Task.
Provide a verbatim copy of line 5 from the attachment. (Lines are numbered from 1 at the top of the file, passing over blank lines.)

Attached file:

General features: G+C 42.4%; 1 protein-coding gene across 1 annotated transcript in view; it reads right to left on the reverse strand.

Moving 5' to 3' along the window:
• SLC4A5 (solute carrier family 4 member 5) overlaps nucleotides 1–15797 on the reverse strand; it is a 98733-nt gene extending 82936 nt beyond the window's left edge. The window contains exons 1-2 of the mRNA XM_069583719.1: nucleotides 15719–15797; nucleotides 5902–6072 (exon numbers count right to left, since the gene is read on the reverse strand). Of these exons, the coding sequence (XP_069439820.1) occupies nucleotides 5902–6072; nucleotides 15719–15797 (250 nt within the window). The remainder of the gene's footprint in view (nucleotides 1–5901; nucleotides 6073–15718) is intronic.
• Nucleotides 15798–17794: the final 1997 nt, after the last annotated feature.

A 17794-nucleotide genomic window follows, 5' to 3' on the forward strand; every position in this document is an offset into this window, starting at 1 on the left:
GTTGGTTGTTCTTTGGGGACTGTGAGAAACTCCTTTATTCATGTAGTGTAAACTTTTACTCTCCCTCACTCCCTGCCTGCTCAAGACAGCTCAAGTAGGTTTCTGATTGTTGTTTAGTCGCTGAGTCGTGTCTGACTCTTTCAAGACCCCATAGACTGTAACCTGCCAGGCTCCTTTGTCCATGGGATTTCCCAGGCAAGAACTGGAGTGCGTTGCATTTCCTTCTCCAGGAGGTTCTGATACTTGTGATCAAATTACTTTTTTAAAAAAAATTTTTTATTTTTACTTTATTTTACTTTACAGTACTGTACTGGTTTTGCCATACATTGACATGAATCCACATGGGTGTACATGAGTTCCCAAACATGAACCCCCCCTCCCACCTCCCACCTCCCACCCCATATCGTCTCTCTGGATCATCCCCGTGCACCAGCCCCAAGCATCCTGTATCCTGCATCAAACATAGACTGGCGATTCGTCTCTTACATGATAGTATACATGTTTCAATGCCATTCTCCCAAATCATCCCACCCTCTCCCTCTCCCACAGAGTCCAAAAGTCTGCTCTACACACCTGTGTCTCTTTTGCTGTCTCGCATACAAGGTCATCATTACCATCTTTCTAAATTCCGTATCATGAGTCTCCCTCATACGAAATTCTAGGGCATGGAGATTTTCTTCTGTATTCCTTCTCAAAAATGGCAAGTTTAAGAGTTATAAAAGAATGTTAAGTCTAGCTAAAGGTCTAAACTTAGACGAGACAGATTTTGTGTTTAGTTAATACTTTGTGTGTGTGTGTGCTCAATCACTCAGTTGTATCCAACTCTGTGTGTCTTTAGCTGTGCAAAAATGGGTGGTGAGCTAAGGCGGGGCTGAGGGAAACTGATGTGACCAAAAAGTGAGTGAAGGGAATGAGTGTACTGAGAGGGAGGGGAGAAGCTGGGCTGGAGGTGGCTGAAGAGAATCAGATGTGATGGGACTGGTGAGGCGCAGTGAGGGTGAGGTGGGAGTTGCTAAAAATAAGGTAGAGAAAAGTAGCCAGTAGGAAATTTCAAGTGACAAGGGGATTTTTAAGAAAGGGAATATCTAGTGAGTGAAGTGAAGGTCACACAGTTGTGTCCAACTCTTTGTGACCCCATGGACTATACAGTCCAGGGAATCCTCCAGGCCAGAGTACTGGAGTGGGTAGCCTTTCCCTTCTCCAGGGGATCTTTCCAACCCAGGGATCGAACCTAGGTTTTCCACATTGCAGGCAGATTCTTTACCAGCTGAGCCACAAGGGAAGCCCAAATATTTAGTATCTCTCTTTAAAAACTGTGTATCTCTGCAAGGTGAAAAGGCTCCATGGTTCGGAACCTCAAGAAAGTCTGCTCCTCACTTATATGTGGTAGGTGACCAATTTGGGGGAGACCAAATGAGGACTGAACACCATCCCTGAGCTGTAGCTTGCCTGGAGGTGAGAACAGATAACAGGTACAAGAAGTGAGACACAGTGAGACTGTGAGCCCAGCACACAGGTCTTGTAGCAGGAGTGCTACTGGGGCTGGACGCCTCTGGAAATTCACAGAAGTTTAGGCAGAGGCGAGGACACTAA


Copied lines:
A 17794-nucleotide genomic window follows, 5' to 3' on the forward strand; every position in this document is an offset into this window, starting at 1 on the left: